The Black Lives Matter Movement and Black-on-Black Crime – The Washington Post



Can’t Find What You’re Looking For?

Tell us what you’re looking for in the Study Hall and get responses from us, and you’re fellow students. Get help with exactly what you need so you can get this assignment out of the way and move on to better things (or the next assignment).

Learn More


“Black Lives Matter has done the nation a service by forcing Americans to reckon with a horrifying spate of police killings of unarmed African Americans. Without the movement, the names Eric Garner and Walter Scott wouldn’t resonate. Nor would Sandra Bland, who died in police custody and whose name was invoked during the most recent presidential debate. Despite this, Black Lives Matter has been severely taken to task, if not outright scorned, for its focus on police killings when, as its critics readily note, people in black neighborhoods are often at much more danger of being killed by other black people.

Why, they ask, hasn’t the Black Lives Matter movement been more concerned with — in wording sometimes fraught with condescension — “black-on-black crime?”

It’s a criticism typically associated with the political right, frequently thought (and frankly, frequently meant) to suggest that what black people need is to simply comport themselves differently, rather than endlessly complain about the depredations of (presumably) white police. However, even without such acrid, tribalistic intent, it’s possible to think BLM’s mission is currently incomplete.”


Article from the Washington Post about the Black Lives Matter movement and whether or not it should address the issue of ‘black-on-black’ violence.


  • John McWhorter


  • Black Lives Matter should also take on ‘black-on-black crime’


  • The Washington Post


  • October 22, 2015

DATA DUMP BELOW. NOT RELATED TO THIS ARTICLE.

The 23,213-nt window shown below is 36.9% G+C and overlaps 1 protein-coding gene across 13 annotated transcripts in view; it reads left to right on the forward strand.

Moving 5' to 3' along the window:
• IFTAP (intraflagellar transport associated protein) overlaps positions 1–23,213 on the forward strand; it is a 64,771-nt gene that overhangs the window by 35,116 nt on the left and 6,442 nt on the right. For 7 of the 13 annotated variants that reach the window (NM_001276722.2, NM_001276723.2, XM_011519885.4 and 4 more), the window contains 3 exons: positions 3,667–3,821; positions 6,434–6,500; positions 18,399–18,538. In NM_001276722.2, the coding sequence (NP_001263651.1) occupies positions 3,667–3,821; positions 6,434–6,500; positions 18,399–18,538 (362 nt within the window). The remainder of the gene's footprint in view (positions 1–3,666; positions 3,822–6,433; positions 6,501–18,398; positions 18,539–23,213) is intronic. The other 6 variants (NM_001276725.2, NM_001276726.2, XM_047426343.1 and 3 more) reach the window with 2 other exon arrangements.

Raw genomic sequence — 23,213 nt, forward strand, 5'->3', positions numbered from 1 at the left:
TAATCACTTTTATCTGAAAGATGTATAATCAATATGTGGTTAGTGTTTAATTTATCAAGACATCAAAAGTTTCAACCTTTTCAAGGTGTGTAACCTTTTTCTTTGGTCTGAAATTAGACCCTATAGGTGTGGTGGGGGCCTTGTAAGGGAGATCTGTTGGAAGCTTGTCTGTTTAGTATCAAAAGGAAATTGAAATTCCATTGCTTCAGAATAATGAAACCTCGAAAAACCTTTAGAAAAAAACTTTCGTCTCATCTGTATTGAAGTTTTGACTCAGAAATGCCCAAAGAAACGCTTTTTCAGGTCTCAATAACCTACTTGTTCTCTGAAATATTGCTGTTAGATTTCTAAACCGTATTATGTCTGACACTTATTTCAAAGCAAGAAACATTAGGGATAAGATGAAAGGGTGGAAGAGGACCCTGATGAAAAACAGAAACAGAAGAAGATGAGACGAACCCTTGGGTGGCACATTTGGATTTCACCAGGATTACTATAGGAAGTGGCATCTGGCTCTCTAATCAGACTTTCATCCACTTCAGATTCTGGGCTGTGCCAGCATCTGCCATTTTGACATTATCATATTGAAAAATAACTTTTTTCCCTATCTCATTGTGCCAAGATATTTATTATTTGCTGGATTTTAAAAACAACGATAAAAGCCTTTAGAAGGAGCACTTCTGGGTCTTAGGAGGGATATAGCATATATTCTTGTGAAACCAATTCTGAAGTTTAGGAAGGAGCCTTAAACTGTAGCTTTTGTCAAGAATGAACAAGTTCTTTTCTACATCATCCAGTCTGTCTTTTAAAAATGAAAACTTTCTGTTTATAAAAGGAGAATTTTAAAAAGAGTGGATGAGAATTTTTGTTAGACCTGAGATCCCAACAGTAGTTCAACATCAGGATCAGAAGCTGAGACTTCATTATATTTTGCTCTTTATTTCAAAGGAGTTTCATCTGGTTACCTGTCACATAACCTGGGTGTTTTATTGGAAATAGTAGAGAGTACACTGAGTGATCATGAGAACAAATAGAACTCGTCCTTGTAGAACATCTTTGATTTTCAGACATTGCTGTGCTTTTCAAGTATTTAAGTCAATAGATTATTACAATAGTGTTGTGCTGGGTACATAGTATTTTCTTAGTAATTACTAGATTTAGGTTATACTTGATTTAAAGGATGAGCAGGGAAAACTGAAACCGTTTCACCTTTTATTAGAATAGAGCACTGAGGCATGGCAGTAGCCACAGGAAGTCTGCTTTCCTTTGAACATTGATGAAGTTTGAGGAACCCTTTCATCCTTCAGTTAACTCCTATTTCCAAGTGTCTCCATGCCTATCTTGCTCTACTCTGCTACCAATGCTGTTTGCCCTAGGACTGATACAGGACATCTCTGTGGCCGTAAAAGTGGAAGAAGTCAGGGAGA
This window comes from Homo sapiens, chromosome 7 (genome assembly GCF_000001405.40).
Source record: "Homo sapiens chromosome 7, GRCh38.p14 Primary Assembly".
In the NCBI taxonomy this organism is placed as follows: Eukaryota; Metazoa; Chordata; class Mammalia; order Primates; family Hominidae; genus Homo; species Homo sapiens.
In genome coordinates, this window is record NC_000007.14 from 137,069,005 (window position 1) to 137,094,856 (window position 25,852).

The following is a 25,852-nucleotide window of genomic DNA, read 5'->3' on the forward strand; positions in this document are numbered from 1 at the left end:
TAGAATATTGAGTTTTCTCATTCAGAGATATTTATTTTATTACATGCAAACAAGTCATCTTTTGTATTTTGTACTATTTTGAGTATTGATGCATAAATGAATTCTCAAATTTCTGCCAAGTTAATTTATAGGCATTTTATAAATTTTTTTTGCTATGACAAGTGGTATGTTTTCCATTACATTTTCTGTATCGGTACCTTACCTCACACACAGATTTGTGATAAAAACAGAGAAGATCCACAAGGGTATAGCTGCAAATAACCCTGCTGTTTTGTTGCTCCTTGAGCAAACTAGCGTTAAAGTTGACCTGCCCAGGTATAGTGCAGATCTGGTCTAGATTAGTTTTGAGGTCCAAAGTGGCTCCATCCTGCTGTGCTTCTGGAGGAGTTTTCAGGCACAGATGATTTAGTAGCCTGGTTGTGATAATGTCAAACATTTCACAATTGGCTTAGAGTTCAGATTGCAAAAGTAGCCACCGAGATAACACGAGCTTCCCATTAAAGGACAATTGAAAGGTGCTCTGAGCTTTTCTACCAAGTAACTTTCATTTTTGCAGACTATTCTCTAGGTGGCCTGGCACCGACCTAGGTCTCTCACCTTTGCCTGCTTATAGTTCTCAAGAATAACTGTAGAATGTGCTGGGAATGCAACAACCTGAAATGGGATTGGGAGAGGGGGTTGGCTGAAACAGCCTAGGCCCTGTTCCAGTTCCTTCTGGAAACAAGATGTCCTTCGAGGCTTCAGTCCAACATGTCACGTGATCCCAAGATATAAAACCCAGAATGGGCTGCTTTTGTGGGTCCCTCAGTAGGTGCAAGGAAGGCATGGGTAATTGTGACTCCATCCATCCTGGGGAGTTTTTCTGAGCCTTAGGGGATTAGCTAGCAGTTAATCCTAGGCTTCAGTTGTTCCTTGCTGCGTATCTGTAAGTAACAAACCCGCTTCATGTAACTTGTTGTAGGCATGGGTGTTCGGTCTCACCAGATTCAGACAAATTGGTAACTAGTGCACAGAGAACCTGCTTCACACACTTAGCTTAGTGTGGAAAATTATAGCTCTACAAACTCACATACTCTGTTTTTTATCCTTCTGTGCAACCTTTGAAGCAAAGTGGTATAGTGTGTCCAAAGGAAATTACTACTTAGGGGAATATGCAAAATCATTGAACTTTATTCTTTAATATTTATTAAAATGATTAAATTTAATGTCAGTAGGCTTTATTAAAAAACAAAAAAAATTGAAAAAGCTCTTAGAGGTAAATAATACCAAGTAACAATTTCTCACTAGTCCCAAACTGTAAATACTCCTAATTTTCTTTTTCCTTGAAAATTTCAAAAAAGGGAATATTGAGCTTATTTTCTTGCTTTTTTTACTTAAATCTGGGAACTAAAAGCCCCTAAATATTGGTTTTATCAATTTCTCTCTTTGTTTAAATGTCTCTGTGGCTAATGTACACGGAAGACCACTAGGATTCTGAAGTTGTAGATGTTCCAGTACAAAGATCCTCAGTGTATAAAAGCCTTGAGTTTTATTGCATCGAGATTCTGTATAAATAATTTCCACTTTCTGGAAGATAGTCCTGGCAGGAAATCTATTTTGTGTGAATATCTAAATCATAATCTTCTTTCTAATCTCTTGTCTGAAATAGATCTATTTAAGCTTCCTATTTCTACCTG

Need the full citations? Request them in the Study Hall and we will respond with them as quickly as possible. You can also request more research, or get help with other parts of your paper.

Need More Help?

Chegg's tutors will help you get a better grade. Get your first 30 mins FREE.


The 8th edition of MLA has resulted in changes to the citation format. Correcting the citations on our website will take some time. Until then, please reference the guidelines below to correct the citation format. You will still be using the information provided here, but you may need to adjust the format for MLA 8.

Most MLA citations on our site should follow this format:

Author, A. Title of Source. Publisher, Date, URL. Accessed, 1 Jan 2050.
"Web." removed
  • Medium of publication does not need to be stated if obvious.
  • Listing the "name of the site" is not necessary if it is the same as the name of the publisher.
No brackets around URLs
  • URLs should be placed after the publication date, separated by a comma, and before the date accessed, with a period at the end.

For citing an article in a scholarly journal you will use the journal title instead of publisher, and retain any volume, issue, and page numbers. Use a DOI in place of URL if one is available.

Leave a Reply